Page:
[cs_content][cs_element_section _id=”1″ ][cs_element_layout_row _id=”2″ ][cs_element_layout_column _id=”3″ ][cs_element_image _id=”4″ ][cs_element_headline _id=”5″ ][/cs_element_layout_column][cs_element_layout_column _id=”6″ ][cs_element_text _id=”7″ ][cs_element_video _id=”8″ ][/cs_element_layout_column][/cs_element_layout_row][/cs_element_section][cs_element_section _id=”9″ ][cs_element_layout_row _id=”10″ ][cs_element_layout_column _id=”11″ ][cs_element_headline _id=”12″ ][/cs_element_layout_column][/cs_element_layout_row][/cs_element_section][cs_element_section _id=”13″ ][cs_element_layout_row _id=”14″ ][cs_element_layout_column _id=”15″ ][cs_element_headline _id=”16″ ][/cs_element_layout_column][/cs_element_layout_row][/cs_element_section][cs_element_section _id=”17″ ][cs_element_layout_row _id=”18″ ][cs_element_layout_column _id=”19″ ][cs_element_image _id=”20″ ][/cs_element_layout_column][/cs_element_layout_row][/cs_element_section][cs_element_section _id=”21″ ][cs_element_layout_row _id=”22″ ][cs_element_layout_column _id=”23″ ][cs_element_headline _id=”24″ ][/cs_element_layout_column][/cs_element_layout_row][/cs_element_section][cs_element_section _id=”25″ ][cs_element_layout_row _id=”26″ ][cs_element_layout_column _id=”27″ ][cs_element_image _id=”28″ ][/cs_element_layout_column][/cs_element_layout_row][/cs_element_section][cs_element_section _id=”29″ ][cs_element_layout_row _id=”30″ ][cs_element_layout_column _id=”31″ ][cs_element_headline _id=”32″ ][/cs_element_layout_column][/cs_element_layout_row][/cs_element_section][cs_element_section _id=”33″ ][cs_element_layout_row _id=”34″ ][cs_element_layout_column _id=”35″ ][cs_element_image _id=”36″ ][/cs_element_layout_column][/cs_element_layout_row][/cs_element_section][cs_element_section _id=”37″ ][cs_element_layout_row _id=”38″ ][cs_element_layout_column _id=”39″ ][cs_element_headline _id=”40″ ][/cs_element_layout_column][/cs_element_layout_row][/cs_element_section][cs_element_section _id=”41″ ][cs_element_layout_row _id=”42″ ][cs_element_layout_column _id=”43″ ][x_feature_box title=”NO SEAT BELT POSES GREATEST RISK FOR TEENS” title_color=”” text_color=”” graphic=”image” graphic_size=”30px” graphic_shape=”square” graphic_color=”#ffffff” graphic_bg_color=”#2ecc71″ align_h=”left” align_v=”top” side_graphic_spacing=”10px” max_width=”none” graphic_image=”http://teendrivethrive.org/wp-content/uploads/2020/05/1.jpg” graphic_image_alt_text=””]In 2018, an IHSS study showed approximately 44% of teen drivers who died in crashes were not wearing their seat belts and 52% of teen passengers who died in crashes were not wearing seat belts.[/x_feature_box][/cs_element_layout_column][/cs_element_layout_row][/cs_element_section][cs_element_section _id=”45″ ][cs_element_layout_row _id=”46″ ][cs_element_layout_column _id=”47″ ][cs_element_button _id=”48″ ][/cs_element_layout_column][/cs_element_layout_row][/cs_element_section][cs_element_section _id=”49″ ][cs_element_layout_row _id=”50″ ][cs_element_layout_column _id=”51″ ][x_feature_box title=”IMPAIRED TEENAGERS RISK DEATH” title_color=”” text_color=”” graphic=”image” graphic_size=”30px” graphic_shape=”square” graphic_color=”#ffffff” graphic_bg_color=”#2ecc71″ align_h=”left” align_v=”top” side_graphic_spacing=”10px” max_width=”none” graphic_image=”http://teendrivethrive.org/wp-content/uploads/2020/05/2.jpg” graphic_image_alt_text=””] In 2018, 23 percent of fatally injured passenger vehicle drivers ages 16-19 had positive blood alcohol concentrations (BACs) IIHS concluded. At the same BAC, drivers ages 16-20 are far more likely than older drivers to get into a fatal or nonfatal crash.[/x_feature_box][/cs_element_layout_column][/cs_element_layout_row][/cs_element_section][cs_element_section _id=”53″ ][cs_element_layout_row _id=”54″ ][cs_element_layout_column _id=”55″ ][cs_element_button _id=”56″ ][/cs_element_layout_column][/cs_element_layout_row][/cs_element_section][cs_element_section _id=”57″ ][cs_element_layout_row _id=”58″ ][cs_element_layout_column _id=”59″ ][x_feature_box title=”TEEN PASSENGERS INCREASE RISK” title_color=”” text_color=”” graphic=”image” graphic_size=”30px” graphic_shape=”square” graphic_color=”#ffffff” graphic_bg_color=”#2ecc71″ align_h=”left” align_v=”top” side_graphic_spacing=”10px” max_width=”none” graphic_image=”http://teendrivethrive.org/wp-content/uploads/2020/05/3.jpg” graphic_image_alt_text=””]Research by AAA determined one teen passenger increases the chance of a fatal accident by 44% and two teen passengers increases the odds by 88%, and quadruples with three or more passengers.[/x_feature_box][/cs_element_layout_column][/cs_element_layout_row][/cs_element_section][cs_element_section _id=”61″ ][cs_element_layout_row _id=”62″ ][cs_element_layout_column _id=”63″ ][cs_element_button _id=”64″ ][/cs_element_layout_column][/cs_element_layout_row][/cs_element_section][cs_element_section _id=”65″ ][cs_element_layout_row _id=”66″ ][cs_element_layout_column _id=”67″ ][x_feature_box title=” NIGHTTIME DRIVING REQUIRES EXPERIENCE” title_color=”” text_color=”” graphic=”image” graphic_size=”30px” graphic_shape=”square” graphic_color=”#ffffff” graphic_bg_color=”#2ecc71″ align_h=”left” align_v=”top” side_graphic_spacing=”10px” max_width=”none” graphic_image=”http://teendrivethrive.org/wp-content/uploads/2020/05/4.jpg” graphic_image_alt_text=””]Per mile driven, the fatal crash rate of 16-19 year-olds is about 4 times as high at night as it is during the day. Based on the 2017 National Household Travel Survey, teenagers’ rate of fatal nighttime crash involvements is about 3 times as high as the rate for adults age 30-59.[/x_feature_box][/cs_element_layout_column][/cs_element_layout_row][/cs_element_section][cs_element_section _id=”69″ ][cs_element_layout_row _id=”70″ ][cs_element_layout_column _id=”71″ ][cs_element_button _id=”72″ ][/cs_element_layout_column][/cs_element_layout_row][/cs_element_section][cs_element_section _id=”73″ ][cs_element_layout_row _id=”74″ ][cs_element_layout_column _id=”75″ ][cs_element_headline _id=”76″ ][cs_element_image _id=”77″ ][cs_element_headline _id=”78″ ][cs_element_headline _id=”79″ ][cs_element_text _id=”80″ ][/cs_element_layout_column][/cs_element_layout_row][/cs_element_section][/cs_content][cs_content_seo]CAR ACCIDENT DETAILS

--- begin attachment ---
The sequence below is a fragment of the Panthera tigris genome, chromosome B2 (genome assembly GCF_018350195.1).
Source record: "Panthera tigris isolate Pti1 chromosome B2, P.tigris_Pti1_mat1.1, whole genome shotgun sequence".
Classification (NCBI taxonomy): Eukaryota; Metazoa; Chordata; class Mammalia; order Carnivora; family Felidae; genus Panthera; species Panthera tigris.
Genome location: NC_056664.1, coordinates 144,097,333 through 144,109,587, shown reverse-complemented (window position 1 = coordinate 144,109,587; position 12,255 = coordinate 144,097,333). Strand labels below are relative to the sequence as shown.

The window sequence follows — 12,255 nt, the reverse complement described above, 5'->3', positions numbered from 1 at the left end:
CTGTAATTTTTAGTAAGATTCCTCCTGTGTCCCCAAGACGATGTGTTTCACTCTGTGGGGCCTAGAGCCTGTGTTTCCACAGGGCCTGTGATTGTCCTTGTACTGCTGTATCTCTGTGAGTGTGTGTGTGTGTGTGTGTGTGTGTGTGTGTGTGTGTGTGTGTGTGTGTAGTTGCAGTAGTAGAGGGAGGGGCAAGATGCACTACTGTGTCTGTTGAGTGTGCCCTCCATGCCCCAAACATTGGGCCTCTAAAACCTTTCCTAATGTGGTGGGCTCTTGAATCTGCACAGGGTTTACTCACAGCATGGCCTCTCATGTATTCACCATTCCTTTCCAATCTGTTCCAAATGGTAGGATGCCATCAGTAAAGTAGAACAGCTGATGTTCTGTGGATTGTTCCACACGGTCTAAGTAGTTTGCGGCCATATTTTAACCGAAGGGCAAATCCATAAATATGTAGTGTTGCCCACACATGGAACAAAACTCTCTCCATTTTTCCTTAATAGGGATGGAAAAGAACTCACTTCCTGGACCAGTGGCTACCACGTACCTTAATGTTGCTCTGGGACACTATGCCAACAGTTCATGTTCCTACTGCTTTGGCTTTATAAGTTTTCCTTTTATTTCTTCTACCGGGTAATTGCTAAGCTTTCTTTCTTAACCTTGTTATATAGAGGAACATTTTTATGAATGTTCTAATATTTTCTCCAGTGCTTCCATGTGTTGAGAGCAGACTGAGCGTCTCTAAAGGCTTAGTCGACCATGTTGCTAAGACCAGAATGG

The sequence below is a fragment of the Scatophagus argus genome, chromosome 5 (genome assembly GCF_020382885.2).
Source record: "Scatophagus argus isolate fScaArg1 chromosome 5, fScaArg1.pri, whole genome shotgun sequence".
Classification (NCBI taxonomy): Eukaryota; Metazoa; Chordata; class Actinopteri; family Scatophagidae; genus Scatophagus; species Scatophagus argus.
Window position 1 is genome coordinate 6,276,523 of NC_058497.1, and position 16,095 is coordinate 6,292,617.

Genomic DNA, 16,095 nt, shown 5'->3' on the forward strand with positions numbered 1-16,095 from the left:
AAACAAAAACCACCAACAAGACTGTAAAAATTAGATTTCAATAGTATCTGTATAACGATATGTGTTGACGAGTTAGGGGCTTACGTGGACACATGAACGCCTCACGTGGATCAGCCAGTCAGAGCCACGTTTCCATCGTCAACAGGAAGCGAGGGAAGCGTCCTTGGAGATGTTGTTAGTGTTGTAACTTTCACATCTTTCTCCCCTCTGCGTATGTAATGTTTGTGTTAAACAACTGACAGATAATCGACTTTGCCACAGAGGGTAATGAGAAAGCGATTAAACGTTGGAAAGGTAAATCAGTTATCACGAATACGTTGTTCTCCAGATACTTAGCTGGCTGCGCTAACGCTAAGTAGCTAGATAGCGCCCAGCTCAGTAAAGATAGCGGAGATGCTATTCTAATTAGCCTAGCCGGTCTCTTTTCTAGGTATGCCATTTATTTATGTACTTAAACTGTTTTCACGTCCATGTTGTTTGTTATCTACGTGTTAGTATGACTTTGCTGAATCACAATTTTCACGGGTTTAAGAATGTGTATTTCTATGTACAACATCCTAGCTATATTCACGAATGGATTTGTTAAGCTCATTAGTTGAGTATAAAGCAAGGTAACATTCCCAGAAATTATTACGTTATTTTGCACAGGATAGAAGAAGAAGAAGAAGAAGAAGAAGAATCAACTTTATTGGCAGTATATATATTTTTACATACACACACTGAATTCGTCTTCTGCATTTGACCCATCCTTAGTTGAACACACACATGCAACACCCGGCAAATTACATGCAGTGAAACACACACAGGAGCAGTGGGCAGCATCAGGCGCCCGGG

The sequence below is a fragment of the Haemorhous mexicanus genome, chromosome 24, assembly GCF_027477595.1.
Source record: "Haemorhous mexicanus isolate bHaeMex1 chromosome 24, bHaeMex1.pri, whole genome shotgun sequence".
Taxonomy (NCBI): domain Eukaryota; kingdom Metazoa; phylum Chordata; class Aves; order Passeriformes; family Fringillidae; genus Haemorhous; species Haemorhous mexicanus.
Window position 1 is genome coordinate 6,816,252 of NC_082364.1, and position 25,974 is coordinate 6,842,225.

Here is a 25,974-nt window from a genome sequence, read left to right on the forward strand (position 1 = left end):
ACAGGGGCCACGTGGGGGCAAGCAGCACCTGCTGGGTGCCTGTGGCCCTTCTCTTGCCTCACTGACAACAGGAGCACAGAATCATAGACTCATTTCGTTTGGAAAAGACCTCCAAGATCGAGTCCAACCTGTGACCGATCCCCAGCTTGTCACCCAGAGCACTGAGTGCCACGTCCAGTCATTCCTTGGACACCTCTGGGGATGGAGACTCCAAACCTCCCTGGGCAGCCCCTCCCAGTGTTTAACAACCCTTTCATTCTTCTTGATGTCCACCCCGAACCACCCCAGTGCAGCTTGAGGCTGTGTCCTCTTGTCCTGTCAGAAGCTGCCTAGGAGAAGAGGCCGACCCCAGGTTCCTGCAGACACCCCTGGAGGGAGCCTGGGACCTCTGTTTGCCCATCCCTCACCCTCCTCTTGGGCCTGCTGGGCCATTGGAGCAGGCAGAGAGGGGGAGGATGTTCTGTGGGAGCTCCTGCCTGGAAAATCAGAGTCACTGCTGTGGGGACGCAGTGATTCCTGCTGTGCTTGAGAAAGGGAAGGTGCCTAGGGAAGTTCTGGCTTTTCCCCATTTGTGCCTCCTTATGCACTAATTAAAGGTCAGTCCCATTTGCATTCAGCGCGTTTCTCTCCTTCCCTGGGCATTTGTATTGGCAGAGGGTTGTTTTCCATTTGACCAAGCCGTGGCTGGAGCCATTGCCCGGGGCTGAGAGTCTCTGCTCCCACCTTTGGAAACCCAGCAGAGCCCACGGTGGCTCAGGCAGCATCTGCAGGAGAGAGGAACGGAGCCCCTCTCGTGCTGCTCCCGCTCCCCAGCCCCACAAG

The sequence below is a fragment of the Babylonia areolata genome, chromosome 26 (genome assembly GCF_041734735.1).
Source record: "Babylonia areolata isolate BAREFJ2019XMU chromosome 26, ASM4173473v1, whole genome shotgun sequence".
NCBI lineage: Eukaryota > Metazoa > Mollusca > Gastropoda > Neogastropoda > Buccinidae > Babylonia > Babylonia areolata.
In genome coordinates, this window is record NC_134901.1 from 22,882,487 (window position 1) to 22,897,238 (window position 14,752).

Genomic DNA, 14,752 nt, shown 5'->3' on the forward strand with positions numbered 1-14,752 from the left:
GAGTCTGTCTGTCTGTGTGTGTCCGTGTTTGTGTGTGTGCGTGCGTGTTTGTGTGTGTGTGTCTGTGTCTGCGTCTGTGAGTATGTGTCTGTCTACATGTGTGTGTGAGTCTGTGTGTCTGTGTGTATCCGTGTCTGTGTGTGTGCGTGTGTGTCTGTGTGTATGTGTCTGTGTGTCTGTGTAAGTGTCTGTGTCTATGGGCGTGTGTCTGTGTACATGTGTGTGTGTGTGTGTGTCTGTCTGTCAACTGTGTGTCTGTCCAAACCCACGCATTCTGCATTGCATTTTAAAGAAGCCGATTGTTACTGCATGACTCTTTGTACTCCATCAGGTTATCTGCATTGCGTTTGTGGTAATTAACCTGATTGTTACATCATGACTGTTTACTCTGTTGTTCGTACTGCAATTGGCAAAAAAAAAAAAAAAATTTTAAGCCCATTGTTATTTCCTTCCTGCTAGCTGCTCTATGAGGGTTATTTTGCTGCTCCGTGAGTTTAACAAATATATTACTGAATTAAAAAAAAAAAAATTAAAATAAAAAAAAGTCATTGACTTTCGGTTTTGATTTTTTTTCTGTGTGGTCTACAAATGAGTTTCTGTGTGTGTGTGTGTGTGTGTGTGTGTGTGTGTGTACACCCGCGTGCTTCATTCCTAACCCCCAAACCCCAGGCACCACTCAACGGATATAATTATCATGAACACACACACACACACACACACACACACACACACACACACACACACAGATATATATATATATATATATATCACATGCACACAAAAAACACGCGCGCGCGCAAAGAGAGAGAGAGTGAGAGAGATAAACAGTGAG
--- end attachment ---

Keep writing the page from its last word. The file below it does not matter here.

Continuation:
January 1, 2020, 6:55 a.m. (Wednesday), clear, no rain, 23°F, Sandoval County, NM – A teenager was killed in a rollover crash on I-25 on Wednesday. The incident happened around 6:55 a.m. on January 1 on I-25 near mile post 252 by San Felipe Pueblo. New Mexico State Police say 18-year-old Christian Martinez of Rio Rancho was driving a Cadillac when he drove off the roadway and rolled the car. Martinez died at the scene. A 17-year-old female passenger from Rio Rancho was ejected from the vehicle and was transported to an Albuquerque hospital where her condition is unknown. Investigators suspect alcohol and improper seat belt use was a contributing factor in the crash.